Spain Says Jobless Queue Shrinks in December


Spain's right-leaning government hailed a rare glimmer of economic hope Thursday when figures showed the jobless queue shrank in December, but unemployment was still up dramatically over the year.

Millions of jobs have been destroyed in Spain since a property market crash and a global financial crisis rocked the economy in 2008.

Lines outside unemployment offices have grown further since Spain slipped back into recession in mid-2011 and the government took an axe to spending, provoking two general strikes and growing protests in the past year.

But in December, the number of people registered as unemployed in the eurozone's fourth-biggest economy fell by 59,094, or 1.2 percent, to 4.85 million from the previous month -- the first decline since July last year, the Labor Ministry said.

When adjusted to smooth out seasonal blips, Spain's jobless numbers were down by 41,023 people, or 0.8 percent.

Spain's Labor Ministry said it was the best performance in the month of December since existing records began in 1996, with young people, women and first-time workers doing particularly well.

Over the year, however, the ranks of the jobless surged by 426,364 people, or 9.6 percent, raw figures showed. After seasonal adjustments, the number of unemployed was up by 10.3 percent.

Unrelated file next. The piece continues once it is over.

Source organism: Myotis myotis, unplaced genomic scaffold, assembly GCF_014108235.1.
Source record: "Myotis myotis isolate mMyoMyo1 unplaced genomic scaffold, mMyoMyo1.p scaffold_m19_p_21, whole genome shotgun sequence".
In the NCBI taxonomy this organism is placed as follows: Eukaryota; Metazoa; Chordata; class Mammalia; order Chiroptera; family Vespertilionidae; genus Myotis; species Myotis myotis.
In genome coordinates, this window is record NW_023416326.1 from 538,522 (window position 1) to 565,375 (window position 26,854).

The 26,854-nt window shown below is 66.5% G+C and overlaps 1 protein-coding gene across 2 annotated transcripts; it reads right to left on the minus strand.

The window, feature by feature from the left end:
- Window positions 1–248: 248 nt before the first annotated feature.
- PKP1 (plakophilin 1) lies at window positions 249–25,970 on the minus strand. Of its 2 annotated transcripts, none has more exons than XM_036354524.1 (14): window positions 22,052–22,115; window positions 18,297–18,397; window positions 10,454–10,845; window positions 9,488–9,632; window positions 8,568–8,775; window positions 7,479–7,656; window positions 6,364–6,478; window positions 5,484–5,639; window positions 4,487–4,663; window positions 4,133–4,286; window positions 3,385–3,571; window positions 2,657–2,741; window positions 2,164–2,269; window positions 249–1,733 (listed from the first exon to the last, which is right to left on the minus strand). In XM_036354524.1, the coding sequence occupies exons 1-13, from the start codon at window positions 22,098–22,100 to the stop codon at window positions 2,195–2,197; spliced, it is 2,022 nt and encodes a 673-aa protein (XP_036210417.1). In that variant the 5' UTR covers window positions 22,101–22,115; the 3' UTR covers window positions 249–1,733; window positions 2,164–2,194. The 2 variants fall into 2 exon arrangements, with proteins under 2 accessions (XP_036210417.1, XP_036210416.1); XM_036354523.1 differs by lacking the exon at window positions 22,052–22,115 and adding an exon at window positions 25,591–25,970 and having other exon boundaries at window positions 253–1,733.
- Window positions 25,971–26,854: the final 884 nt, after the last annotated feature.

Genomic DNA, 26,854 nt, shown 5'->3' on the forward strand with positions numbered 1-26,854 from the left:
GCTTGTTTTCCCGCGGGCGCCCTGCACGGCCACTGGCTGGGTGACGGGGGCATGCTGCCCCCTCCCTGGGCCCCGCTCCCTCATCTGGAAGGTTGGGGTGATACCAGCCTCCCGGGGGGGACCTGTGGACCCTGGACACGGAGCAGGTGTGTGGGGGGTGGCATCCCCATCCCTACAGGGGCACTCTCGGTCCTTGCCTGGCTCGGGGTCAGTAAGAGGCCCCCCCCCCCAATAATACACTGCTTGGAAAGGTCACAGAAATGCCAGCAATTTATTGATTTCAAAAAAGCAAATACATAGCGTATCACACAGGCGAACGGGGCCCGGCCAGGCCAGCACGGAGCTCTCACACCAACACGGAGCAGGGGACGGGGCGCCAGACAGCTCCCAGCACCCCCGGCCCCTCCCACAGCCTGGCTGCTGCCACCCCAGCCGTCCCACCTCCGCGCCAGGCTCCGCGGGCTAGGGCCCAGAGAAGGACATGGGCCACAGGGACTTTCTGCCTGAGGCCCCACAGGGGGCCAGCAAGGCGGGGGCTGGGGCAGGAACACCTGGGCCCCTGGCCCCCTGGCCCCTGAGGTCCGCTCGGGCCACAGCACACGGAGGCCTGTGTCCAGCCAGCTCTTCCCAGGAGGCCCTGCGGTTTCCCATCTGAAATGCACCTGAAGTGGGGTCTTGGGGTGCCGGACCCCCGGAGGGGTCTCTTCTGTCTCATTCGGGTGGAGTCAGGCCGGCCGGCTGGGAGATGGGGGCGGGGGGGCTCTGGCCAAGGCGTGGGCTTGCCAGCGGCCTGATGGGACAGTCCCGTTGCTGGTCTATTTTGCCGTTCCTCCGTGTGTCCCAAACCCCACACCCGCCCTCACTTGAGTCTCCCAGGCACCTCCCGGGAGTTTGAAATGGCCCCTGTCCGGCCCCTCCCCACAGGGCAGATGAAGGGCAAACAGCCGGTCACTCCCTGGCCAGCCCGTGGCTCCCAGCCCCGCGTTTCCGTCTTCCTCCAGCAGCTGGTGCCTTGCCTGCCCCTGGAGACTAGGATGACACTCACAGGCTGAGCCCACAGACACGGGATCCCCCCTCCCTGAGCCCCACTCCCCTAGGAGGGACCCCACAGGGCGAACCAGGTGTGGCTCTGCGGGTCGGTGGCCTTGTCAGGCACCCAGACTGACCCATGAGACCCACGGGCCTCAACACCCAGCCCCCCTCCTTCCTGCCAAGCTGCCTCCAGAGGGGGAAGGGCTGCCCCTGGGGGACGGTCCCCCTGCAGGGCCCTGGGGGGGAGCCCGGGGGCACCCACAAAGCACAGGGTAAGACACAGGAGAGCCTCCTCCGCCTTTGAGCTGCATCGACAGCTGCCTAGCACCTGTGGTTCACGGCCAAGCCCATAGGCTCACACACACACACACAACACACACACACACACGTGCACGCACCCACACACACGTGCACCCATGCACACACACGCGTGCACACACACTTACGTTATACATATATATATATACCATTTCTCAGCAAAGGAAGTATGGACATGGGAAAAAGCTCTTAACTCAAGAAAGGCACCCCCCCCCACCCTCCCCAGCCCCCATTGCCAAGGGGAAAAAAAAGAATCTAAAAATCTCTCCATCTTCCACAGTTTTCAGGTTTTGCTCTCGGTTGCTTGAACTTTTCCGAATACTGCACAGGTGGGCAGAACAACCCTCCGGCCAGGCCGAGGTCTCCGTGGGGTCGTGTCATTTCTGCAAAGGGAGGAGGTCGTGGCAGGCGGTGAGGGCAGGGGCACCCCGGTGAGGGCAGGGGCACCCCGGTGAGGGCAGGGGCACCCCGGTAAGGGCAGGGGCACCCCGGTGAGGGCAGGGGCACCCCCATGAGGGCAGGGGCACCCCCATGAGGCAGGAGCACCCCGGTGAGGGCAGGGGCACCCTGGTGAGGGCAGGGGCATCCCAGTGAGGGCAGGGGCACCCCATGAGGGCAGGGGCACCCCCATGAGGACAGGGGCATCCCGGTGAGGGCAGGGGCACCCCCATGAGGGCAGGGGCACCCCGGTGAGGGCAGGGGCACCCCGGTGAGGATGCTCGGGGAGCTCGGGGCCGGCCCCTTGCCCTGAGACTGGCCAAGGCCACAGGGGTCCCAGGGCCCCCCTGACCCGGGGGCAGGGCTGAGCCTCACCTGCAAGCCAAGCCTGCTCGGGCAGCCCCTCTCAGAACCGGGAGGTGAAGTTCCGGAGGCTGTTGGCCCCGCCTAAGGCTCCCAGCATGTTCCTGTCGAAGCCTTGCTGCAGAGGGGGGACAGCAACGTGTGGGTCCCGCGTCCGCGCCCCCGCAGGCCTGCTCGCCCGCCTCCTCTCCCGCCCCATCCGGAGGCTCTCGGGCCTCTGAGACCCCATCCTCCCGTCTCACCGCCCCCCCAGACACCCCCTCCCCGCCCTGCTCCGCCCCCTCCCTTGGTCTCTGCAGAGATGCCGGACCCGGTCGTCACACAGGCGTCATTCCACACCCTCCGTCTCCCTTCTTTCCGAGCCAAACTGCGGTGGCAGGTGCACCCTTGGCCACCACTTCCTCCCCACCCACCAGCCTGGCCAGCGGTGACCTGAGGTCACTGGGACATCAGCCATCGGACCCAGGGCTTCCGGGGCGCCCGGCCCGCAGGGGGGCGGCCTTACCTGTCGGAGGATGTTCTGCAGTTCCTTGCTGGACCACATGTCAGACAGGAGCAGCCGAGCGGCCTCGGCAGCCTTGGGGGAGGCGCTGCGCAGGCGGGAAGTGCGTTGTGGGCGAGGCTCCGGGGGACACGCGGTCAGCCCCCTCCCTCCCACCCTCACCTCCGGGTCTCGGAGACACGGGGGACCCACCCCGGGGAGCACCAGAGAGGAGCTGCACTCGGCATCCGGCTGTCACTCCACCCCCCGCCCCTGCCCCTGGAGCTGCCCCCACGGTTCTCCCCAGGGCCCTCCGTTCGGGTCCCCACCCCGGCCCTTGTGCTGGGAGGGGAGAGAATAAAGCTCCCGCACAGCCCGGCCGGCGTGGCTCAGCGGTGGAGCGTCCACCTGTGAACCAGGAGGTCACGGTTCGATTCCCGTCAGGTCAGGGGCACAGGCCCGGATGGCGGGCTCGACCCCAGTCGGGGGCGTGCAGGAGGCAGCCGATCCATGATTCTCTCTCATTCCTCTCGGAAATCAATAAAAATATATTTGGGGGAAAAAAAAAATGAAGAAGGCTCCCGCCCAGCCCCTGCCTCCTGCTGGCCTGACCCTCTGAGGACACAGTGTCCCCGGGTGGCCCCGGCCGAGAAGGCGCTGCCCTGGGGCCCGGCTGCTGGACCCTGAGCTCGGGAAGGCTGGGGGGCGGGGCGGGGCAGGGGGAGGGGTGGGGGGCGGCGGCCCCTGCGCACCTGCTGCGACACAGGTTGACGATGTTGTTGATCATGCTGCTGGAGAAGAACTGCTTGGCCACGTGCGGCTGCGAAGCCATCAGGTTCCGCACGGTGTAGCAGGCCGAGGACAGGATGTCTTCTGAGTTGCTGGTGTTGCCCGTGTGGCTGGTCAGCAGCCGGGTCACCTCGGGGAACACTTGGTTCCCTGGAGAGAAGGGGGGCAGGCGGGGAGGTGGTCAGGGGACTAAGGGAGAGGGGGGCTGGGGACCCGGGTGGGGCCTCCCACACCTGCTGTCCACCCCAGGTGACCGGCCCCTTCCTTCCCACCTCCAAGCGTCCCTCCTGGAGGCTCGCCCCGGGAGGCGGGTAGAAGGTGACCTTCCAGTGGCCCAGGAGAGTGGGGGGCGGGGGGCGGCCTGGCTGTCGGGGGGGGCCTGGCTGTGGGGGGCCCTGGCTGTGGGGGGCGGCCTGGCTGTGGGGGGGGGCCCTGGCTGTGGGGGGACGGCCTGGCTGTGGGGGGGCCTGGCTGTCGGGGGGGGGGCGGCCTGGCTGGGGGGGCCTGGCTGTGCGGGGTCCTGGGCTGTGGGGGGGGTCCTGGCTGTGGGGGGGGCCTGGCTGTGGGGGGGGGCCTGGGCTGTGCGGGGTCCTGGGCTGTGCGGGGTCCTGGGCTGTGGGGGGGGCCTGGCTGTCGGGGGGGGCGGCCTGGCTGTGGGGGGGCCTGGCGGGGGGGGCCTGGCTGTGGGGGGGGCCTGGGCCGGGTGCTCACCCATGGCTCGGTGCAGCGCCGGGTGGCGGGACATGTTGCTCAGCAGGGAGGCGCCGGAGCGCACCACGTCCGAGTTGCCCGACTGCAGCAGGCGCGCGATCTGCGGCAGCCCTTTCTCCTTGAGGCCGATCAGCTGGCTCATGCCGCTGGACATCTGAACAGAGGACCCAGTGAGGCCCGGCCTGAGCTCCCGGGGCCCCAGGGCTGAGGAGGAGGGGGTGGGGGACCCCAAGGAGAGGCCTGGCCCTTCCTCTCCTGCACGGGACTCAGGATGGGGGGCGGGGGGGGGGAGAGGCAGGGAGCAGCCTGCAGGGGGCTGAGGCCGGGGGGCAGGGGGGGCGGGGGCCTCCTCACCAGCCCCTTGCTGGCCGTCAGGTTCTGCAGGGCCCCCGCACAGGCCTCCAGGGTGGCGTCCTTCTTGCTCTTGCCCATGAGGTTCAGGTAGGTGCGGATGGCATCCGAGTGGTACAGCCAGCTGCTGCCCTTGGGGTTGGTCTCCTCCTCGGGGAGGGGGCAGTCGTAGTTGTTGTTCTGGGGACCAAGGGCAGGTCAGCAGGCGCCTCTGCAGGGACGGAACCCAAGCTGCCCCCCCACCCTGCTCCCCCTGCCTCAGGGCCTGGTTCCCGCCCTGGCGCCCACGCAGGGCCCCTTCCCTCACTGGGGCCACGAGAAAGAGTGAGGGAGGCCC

Junior labour minister Engracia Hidalgo pointed to a slowdown in the growth of unemployment, however, saying the jobless queue had grown by 233,000 people in the second half of 2012 compared to a surge of 300,000 a year earlier.

Hidalgo nevertheless highlighted "the need to treat the December figures with caution and to closely follow the trend in the next months".

Spain's Budget minister Cristobal Montoro called it an "extremely positive" development but analysts remained downbeat on the overall outlook.

"The continued rise in unemployed workers previously employed in industry and the construction sector was a stark reminder of the continued grip of the deepening recession," said London-based analyst Raj Badiani of IHS Global Insight.

"We expect renewed job losses at the start of 2013, with the latest lead indicators suggesting the economy is set to endure further output losses in the first half of 2013."

Javier Velazquez, an economist at Madrid's Complutense University, said the decrease in the number of registered job seekers could be partly due to unemployed people giving up hope and ceasing to sign on.

A broader, quarterly household survey by the National Statistics Institute provides the official unemployment rate, which hit 25 percent in the third quarter for the first time in modern Spanish history.

Prime Minister Mariano Rajoy's government is forecasting an end-2012 unemployment rate of 24.6 percent, with a decline to 23.3 percent in 2013.

But the OECD economic body has forecast that unemployment will continue to climb and reach 26.9 percent in 2014.

Economy Minister Luis de Guindos said on Tuesday he hoped for a return to job creation in late 2013. This year the government is tipping an economic contraction of 0.5 percent while the OECD predicts a 1.4-percent slump.

"I think 2013 will be better than 2012," de Guindos told Cadena Ser radio.

"The groundwork is being laid for us to begin to see positive employment growth rates in the fourth quarter of this year."

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